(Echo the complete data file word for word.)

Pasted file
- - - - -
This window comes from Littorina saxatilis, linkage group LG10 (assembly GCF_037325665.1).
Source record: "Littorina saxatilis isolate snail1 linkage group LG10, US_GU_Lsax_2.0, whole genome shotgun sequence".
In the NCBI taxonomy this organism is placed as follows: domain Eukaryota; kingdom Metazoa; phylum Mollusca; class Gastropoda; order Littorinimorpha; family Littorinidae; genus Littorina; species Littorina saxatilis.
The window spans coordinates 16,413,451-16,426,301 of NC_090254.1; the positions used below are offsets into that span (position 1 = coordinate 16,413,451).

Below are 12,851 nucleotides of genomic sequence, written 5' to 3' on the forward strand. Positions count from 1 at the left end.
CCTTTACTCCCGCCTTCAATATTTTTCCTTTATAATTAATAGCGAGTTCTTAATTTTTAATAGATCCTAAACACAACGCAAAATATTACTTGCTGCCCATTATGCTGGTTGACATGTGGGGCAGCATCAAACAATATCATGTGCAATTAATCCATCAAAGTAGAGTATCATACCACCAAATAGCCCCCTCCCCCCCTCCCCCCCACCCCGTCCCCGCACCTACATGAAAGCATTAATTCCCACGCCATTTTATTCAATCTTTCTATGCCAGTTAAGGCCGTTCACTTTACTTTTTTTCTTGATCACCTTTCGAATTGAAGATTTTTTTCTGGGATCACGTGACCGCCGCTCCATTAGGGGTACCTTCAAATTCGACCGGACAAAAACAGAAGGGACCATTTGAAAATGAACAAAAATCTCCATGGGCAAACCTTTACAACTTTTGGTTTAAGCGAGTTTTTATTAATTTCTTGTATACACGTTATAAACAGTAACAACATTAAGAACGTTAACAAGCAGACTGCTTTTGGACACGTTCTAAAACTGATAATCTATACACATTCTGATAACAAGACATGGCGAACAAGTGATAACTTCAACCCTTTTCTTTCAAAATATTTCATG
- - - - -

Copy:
This window comes from Littorina saxatilis, linkage group LG10 (assembly GCF_037325665.1).
Source record: "Littorina saxatilis isolate snail1 linkage group LG10, US_GU_Lsax_2.0, whole genome shotgun sequence".
In the NCBI taxonomy this organism is placed as follows: domain Eukaryota; kingdom Metazoa; phylum Mollusca; class Gastropoda; order Littorinimorpha; family Littorinidae; genus Littorina; species Littorina saxatilis.
The window spans coordinates 16,413,451-16,426,301 of NC_090254.1; the positions used below are offsets into that span (position 1 = coordinate 16,413,451).

Below are 12,851 nucleotides of genomic sequence, written 5' to 3' on the forward strand. Positions count from 1 at the left end.
CCTTTACTCCCGCCTTCAATATTTTTCCTTTATAATTAATAGCGAGTTCTTAATTTTTAATAGATCCTAAACACAACGCAAAATATTACTTGCTGCCCATTATGCTGGTTGACATGTGGGGCAGCATCAAACAATATCATGTGCAATTAATCCATCAAAGTAGAGTATCATACCACCAAATAGCCCCCTCCCCCCCTCCCCCCCACCCCGTCCCCGCACCTACATGAAAGCATTAATTCCCACGCCATTTTATTCAATCTTTCTATGCCAGTTAAGGCCGTTCACTTTACTTTTTTTCTTGATCACCTTTCGAATTGAAGATTTTTTTCTGGGATCACGTGACCGCCGCTCCATTAGGGGTACCTTCAAATTCGACCGGACAAAAACAGAAGGGACCATTTGAAAATGAACAAAAATCTCCATGGGCAAACCTTTACAACTTTTGGTTTAAGCGAGTTTTTATTAATTTCTTGTATACACGTTATAAACAGTAACAACATTAAGAACGTTAACAAGCAGACTGCTTTTGGACACGTTCTAAAACTGATAATCTATACACATTCTGATAACAAGACATGGCGAACAAGTGATAACTTCAACCCTTTTCTTTCAAAATATTTCATG